The Capela da Virxe Peregrina is a highly unusual building situated in the Praza de Peregrina (square of the pilgrim) in Pontevedra city centre.
This chapel is unique and distinctive and attracts the attention of everyone who sees it. It was built in 1778 and is positioned on the main pilgrim's route that leads to Santiago de Compostela from Portugal.
The chapel is a fusion of Baroque detailing with some neo classical design elements. What makes the structure unique and eye catching is not however its intricate detailing (although there is plenty of that), but its shape and form in plan. The chapel has a ground plan in the shape of the viera (scallop shell), the traditional and long lasting symbol of pilgrims and the pilgrim's route to Santiago de Compostela.
From the outside the chapel looks 'stocky' but it is also strangely narrow and appears to be almost circular. It has a symmetrical appearance with several small windows climbing vertically up its facade and two small towers at it head. The portico is elaborate and has an equally decorative drinking fountain in front of it with a stair either side that takes visitors up to the entrance level, about four feet above the main square.
Inside the Pilgrims chapel there is a neo classical alter that dates from 1789. Its main feature is an image of Pontevedra's patron saint, the virgin pilgrim. The inside of the chapel is extremely small and none but pilgrims entered it when we were there.References:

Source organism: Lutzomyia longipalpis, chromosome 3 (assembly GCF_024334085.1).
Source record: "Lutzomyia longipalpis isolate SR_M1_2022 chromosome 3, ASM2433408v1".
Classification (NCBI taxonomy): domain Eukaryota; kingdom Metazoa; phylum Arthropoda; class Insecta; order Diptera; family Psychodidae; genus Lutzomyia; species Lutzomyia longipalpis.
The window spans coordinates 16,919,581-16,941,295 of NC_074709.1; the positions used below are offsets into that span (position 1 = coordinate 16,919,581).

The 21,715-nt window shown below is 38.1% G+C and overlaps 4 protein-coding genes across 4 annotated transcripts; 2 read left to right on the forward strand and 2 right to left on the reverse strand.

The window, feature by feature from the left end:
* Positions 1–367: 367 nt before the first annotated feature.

Fisherman's Bastion is a terrace in neo-Gothic and neo-Romanesque style situated on the Buda bank of the Danube, on the Castle hill in Budapest, around Matthias Church. It was designed and built between 1895 and 1902 on the plans of Frigyes Schulek. Construction of the bastion destabilised the foundations of the neighbouring 13th century Dominican Church which had to be pulled down. Between 1947–48, the son of Frigyes Schulek, János Schulek, conducted the other restoration project after its near destruction during World War II.
From the towers and the terrace a panoramic view exists of Danube, Margaret Island, Pest to the east and the Gellért Hill.
Its seven towers represent the seven Magyar tribes that settled in the Carpathian Basin in 896.
The Bastion takes its name from the guild of fishermen that was responsible for defending this stretch of the city walls in the Middle Ages. It is a viewing terrace, with many stairs and walking paths.
A bronze statue of Stephen I of Hungary mounted on a horse, erected in 1906, can be seen between the Bastion and the Matthias Church. The pedestal was made by Alajos Stróbl, based on the plans of Frigyes Schulek, in Neo-Romanesque style, with episodes illustrating the King's life.